Tuesday, May 11, 2021

Hands in Time: Miami Memories

It was her hands that I saw today as I quickly stacked and sliced the sandwiches for our lunch. Slow, deliberate, and graceful were her pale white hands as she delicately sliced the toasted tuna salad sandwich. How often in my life I have imagined her hands, as I hurried from one task to another?

 

Delzel's Drug Store from 1958--1965, next to the Coleman Theatre.
  

She worked at the Delzel's corner drugstore, just south of the Coleman Theatre. During my freshman year in high school, my girlfriends and I would run downtown for lunch. The first students to arrive always ordered and saved a table for others. There we were, already training our bodies and minds to rush, organize, eat, and run. 

She was never in a hurry. Each order was written carefully as if by hands and nails that had just been painted. Then I'd watch as her soft, wrinkled hands slowly stirred the tuna or chicken salad. The mayonnaise, not ever mayo, was drawn by a rounded butter knife that made curved strokes across the face of the bread. She scooped up a perfect serving size and spread it on toasted white bread, as if it were frosting on a cake.  Rarely did we order lettuce, but when we did, the leaf was sure to curl like a lace between the slices. My mind was sparked by a stark contrast when those same soft hands picked up the butcher knife to halve the sandwich. The knife seemed awkward with its hard black handle resting in her soft flesh. But, like an artist, she placed the knife at just the right angle, corner to corner, then carefully, with her left hand on the tip of the blade, she applied pressure, and with the right hand, downward went the knife, slicing the sandwich neatly in half with no meat bulging from the side.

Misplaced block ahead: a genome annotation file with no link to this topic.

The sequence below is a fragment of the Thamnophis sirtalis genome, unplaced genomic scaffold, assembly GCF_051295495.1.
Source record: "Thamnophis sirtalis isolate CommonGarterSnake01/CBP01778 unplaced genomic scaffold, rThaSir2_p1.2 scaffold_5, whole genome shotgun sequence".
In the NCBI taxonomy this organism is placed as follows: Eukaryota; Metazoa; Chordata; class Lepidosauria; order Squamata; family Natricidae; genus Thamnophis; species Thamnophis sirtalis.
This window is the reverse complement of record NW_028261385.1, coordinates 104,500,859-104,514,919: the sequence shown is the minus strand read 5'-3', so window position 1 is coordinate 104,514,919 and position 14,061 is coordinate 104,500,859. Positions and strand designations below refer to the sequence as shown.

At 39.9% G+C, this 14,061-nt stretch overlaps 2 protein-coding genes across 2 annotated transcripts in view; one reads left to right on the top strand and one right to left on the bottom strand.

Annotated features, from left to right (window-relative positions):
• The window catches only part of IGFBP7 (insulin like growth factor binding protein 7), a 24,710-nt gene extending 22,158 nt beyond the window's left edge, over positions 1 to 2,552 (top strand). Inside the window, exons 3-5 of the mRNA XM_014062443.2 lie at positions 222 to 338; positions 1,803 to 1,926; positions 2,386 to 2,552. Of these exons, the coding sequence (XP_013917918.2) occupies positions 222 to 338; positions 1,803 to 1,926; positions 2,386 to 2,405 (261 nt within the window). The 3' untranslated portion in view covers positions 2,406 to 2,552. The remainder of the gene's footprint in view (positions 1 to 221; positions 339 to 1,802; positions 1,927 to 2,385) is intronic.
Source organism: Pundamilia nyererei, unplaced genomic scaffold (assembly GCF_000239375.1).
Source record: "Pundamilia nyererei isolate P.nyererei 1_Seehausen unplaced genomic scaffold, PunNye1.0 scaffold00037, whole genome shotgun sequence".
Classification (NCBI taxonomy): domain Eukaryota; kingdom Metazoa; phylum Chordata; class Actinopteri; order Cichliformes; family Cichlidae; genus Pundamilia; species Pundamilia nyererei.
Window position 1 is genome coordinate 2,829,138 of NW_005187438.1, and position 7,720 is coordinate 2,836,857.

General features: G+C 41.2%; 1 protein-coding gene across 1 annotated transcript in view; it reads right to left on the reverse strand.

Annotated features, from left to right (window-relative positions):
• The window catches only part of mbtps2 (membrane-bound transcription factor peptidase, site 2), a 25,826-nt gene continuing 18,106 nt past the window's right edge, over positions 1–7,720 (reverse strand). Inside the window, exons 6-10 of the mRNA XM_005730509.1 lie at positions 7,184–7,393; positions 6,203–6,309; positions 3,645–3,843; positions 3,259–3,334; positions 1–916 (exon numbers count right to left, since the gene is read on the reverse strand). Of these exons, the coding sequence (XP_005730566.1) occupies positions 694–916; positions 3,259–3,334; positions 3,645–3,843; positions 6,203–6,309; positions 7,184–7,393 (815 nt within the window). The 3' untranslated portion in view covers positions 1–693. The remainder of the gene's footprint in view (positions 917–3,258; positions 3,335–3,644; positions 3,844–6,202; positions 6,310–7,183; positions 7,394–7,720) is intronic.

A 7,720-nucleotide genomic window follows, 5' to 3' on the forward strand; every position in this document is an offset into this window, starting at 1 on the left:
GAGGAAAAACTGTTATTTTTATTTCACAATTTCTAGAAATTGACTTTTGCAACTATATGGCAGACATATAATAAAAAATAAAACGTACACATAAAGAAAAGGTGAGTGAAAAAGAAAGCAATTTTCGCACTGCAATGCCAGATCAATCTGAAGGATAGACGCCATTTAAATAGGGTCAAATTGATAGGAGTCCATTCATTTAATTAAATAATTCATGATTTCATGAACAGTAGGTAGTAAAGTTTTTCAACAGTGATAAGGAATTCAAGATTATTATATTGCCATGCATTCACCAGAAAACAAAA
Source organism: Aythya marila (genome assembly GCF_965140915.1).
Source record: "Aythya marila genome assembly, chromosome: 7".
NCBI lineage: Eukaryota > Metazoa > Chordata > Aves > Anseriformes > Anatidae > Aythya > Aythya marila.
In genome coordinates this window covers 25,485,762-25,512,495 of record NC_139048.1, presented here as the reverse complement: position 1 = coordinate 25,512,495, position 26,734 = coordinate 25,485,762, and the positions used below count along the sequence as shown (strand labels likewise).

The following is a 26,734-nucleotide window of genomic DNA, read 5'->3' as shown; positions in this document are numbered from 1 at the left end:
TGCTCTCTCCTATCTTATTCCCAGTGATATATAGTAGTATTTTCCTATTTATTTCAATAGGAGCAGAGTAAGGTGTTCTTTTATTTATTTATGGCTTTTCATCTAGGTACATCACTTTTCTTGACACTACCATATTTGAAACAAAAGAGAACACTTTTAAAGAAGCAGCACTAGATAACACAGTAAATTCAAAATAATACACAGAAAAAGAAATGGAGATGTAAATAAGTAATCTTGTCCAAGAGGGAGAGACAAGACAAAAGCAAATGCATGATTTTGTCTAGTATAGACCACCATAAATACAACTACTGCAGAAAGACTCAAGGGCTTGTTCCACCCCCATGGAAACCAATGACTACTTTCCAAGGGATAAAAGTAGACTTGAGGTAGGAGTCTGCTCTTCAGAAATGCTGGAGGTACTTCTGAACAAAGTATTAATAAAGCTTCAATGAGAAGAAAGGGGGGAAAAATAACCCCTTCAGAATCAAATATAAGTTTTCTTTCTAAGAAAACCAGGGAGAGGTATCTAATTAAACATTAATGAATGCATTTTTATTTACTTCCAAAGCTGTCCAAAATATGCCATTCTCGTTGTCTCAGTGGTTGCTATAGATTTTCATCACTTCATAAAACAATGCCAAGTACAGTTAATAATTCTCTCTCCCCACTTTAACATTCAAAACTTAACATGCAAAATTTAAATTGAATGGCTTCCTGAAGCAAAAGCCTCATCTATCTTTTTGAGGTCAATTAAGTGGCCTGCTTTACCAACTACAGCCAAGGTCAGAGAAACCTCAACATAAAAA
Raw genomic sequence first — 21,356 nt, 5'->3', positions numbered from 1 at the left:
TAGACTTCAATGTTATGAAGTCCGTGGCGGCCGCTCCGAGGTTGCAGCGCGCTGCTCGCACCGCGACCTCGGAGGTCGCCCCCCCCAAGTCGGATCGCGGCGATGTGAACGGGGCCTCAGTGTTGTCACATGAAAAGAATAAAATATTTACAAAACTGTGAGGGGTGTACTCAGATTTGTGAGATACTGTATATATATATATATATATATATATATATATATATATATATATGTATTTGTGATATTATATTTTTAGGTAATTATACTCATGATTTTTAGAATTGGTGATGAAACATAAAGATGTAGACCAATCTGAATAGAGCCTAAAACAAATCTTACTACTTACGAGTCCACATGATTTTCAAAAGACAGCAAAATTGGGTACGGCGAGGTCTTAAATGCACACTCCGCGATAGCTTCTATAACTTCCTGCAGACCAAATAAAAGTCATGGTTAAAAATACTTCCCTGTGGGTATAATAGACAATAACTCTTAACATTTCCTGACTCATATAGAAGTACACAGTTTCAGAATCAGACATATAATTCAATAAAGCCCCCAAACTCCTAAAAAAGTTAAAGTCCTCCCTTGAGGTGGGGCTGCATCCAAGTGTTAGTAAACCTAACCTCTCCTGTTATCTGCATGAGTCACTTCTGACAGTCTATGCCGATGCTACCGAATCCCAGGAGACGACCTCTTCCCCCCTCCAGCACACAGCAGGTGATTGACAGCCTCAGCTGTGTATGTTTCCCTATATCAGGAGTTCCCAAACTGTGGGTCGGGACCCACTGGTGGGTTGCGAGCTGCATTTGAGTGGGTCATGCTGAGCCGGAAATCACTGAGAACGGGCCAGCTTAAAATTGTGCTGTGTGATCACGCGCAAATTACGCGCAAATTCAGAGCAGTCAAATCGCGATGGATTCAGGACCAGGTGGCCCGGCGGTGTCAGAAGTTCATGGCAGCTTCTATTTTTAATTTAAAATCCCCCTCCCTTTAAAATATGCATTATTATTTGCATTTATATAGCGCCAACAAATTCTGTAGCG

No matter the number of orders or the time restraints we operated under, her schedule never varied--one perfectly-formed sandwich at a time, picked up like fragile glass, placed on a thick white plate, decorated with an even number of chips and one sweet pickle. She hand-delivered these sandwiches to each of us as a mother might prepare for a family she never had. 

After school we'd often stop at the drugstore for a cherry coke, and she'd tell us about her nephew who was about our age. We wondered if she had a husband, or if she was a spinster. Did we even know her name? 

Today, I saw my her hands in mine as I pulled out the lite mayo, relish, and celery from the fridge, opened the can of tuna in water, lunged for the bread in the cupboard, and then began an unmeasured mixing of flavors and colors to build my own tuna salad sand. Just then the phone rang and Murphy Doodle, our puppy jumped to help me find the phone. "Unknown" strikes again. I growled at the phone like a dog with a bone. 

 
Then I turned back to the tuna, washed my hands and took a deep breath.  "Slow down," I heard a voice inside of me whisper. I looked down at the counter and saw my hurried hands. They suddenly looked older, softer, but scratched and scared with time. Brown spots covered the back of my hands, blue veins stood out creating an unevenness in my thin skin.